Important Facts About Domestic Violence Within The LGBTQIA+ Community
The LGBTQIA+ community in the U.S. faces many issues, including a rise in horrific hate crimes in many cities. But there’s an issue within our community that we rarely talk about: domestic violence. And we should talk about it because several groups within the LGBTQIA+ community experience domestic violence at an alarming rate when compared to people in heterosexual relationships. October is National Domestic Violence Awareness Month and we’re shedding a light on important facts about abuse within the LGBTQIA+ community.
Domestic Violence Is Just As High In The Queer Community
It’s a common misconception that domestic violence is more common for straight couples. Often times, the stereotype or image we have of an abuser is a straight, cisgender man and the abuse is physical. But intimate partner violence (IPV) which can include physical violence, sexual violence, stalking and psychological aggression does not discriminate based on sexual orientation or gender expression. And for some in the queer community IPV occurs at a much higher rate than in straight couples.
According to the CDC, 44 percent of lesbian women and 61 percent of bisexual women have experienced rape, physical violence or stalking by an intimate partner in their lifetime compared to only 35 percent of heterosexual women. And compared to 29 percent of heterosexual men, 26 percent of gay men and 37 percent of bisexual men have experienced rape, physical violence and/or stalking by an intimate partner at some point in their lifetime. This isn’t always behind closed doors either. According to the National Coalition Against Domestic Violence, transgender victims are more likely to experience intimate partner violence in public, compared to those who do not identify as transgender.
So, why are the numbers so high? One piece to the puzzle is that many LGBTQIA+ people are not out publicly. By reporting or drawing attention to abuse with a partner they could out themselves to others. And compared to heterosexual people, LGBTQIA+ people may not have a support system in place and may feel like they have nowhere to go to escape the violence. Today, it’s estimated that nearly 40 percent of LGBTQ+ youth have experienced homelessness or are currently homeless.
Bisexual Women Face More Abuse Than Other Queer Women
Some say the “B” in LGBT is silent because bisexual people are so often stigmatized — even within the queer community. Bisexual, pansexual and other indentities under the bi-umbrella, are often not validated from other lesbian and gay members within the community, yet they are not immune to domestic violence and. the stats are heartbreaking. According to the Joyful Heart Foundation, 46 percent of bisexual women have been raped, compared to 17 percent of heterosexual women and 13 percent of lesbians or gay women. Sexual-related violence is just as high for bisexual men. According to the CDC, 47 percent of bisexual men have experienced sexual violence in their lifetime compared to 21 percent of heterosexual men.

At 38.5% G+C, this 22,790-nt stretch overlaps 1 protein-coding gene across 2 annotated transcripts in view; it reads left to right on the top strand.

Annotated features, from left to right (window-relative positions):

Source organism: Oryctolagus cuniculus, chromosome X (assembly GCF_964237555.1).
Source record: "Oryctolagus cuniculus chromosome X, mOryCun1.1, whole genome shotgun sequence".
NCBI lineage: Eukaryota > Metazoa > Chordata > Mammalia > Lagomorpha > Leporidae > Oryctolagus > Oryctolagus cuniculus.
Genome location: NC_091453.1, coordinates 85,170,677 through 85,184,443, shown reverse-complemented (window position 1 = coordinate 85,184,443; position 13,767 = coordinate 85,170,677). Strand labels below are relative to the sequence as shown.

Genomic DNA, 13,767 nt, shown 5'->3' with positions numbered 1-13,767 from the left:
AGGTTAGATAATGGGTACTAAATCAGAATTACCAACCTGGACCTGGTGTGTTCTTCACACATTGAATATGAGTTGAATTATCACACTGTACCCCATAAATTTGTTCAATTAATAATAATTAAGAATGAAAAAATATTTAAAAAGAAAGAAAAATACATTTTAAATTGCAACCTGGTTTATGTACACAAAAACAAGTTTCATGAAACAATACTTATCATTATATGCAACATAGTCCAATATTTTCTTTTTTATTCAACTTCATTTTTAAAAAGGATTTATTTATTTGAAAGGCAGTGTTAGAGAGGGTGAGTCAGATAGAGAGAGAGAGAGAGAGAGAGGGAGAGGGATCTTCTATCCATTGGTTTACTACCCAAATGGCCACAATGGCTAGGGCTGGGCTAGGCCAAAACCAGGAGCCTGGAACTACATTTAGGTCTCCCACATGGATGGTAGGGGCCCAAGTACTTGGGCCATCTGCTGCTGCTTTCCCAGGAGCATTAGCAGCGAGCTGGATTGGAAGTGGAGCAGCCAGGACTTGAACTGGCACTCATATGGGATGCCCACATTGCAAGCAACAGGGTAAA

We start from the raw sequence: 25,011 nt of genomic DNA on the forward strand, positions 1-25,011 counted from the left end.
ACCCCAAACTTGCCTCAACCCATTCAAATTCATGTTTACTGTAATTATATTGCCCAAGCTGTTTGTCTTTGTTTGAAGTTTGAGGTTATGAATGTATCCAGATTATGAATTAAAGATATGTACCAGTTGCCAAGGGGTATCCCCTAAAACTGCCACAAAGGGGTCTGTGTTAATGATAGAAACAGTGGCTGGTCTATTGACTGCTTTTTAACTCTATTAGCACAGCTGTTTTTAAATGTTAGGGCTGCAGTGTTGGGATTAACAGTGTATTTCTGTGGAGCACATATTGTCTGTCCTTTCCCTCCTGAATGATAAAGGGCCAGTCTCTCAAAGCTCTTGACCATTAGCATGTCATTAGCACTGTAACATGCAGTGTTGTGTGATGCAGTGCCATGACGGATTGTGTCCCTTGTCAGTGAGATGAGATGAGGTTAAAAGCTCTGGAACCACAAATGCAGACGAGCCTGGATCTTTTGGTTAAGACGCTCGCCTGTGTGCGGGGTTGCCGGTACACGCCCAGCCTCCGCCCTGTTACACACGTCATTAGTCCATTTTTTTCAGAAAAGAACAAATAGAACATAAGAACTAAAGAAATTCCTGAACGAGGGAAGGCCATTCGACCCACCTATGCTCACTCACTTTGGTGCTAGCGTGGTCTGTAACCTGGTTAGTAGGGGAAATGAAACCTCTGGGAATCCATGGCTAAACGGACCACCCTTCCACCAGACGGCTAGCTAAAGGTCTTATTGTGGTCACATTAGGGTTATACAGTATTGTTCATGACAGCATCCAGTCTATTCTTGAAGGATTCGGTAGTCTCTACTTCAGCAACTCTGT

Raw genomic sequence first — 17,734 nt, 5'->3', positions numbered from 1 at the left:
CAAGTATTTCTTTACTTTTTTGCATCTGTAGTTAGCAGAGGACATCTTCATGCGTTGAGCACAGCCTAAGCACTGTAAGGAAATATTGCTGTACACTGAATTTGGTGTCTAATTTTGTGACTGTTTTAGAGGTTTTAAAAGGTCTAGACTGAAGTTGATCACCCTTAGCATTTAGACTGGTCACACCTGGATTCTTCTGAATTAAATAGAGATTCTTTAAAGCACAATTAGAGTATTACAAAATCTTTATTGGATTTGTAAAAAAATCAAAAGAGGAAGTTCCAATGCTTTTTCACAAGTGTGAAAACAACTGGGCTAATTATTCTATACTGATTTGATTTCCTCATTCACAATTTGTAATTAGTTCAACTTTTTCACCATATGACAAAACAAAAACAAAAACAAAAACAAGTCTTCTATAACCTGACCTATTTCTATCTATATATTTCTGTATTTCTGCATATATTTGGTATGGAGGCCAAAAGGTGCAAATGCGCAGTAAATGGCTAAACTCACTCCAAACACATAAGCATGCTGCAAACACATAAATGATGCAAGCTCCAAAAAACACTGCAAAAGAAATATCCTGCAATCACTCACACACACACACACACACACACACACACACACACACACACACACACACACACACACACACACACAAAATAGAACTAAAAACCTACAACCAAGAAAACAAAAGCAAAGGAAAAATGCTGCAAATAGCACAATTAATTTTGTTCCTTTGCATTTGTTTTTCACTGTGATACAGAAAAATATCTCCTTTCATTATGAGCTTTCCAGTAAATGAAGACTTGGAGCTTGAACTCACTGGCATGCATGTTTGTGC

Transgender Women Face The Most Domestic Abuse
The LGBTQIA+ community is marginalized, but it also intersects with other marginalized groups. Black transgender women are often the most overlooked people in both the Black community and the LGBTQIA+ community. And that’s a problem because Black transgender women incur the most hate crimes among the LGBTQIA+ community, and they also experience some of the highest rates of domestic violence. According to 2017 and 2018 National Crime Victimization Survey, 86 percent of transgender women experienced violent victimization compared to 23 percent of cis-gender women andonly about half of the domestic abuse cases against trans people were reported to the police.
How To Get Out And How To Help
No one should ever have to experience domestic violence, including because of their gender identity or sexual orientation. If you’re experiencing abuse with your partner or you know someone who is being abused, there is so much love and support and help out there. The LGBT National Help Center is one phone call away at 1-888-843-4564. And the free National Domestic Violence Hotline is available via phone, chat and text 24/7 and in over 200 languages. It’s always free and it’s always confidential. Call 1-800-799-SAFE (7233) or text “START” to 88788. You can also chat online at www.thehotline.org.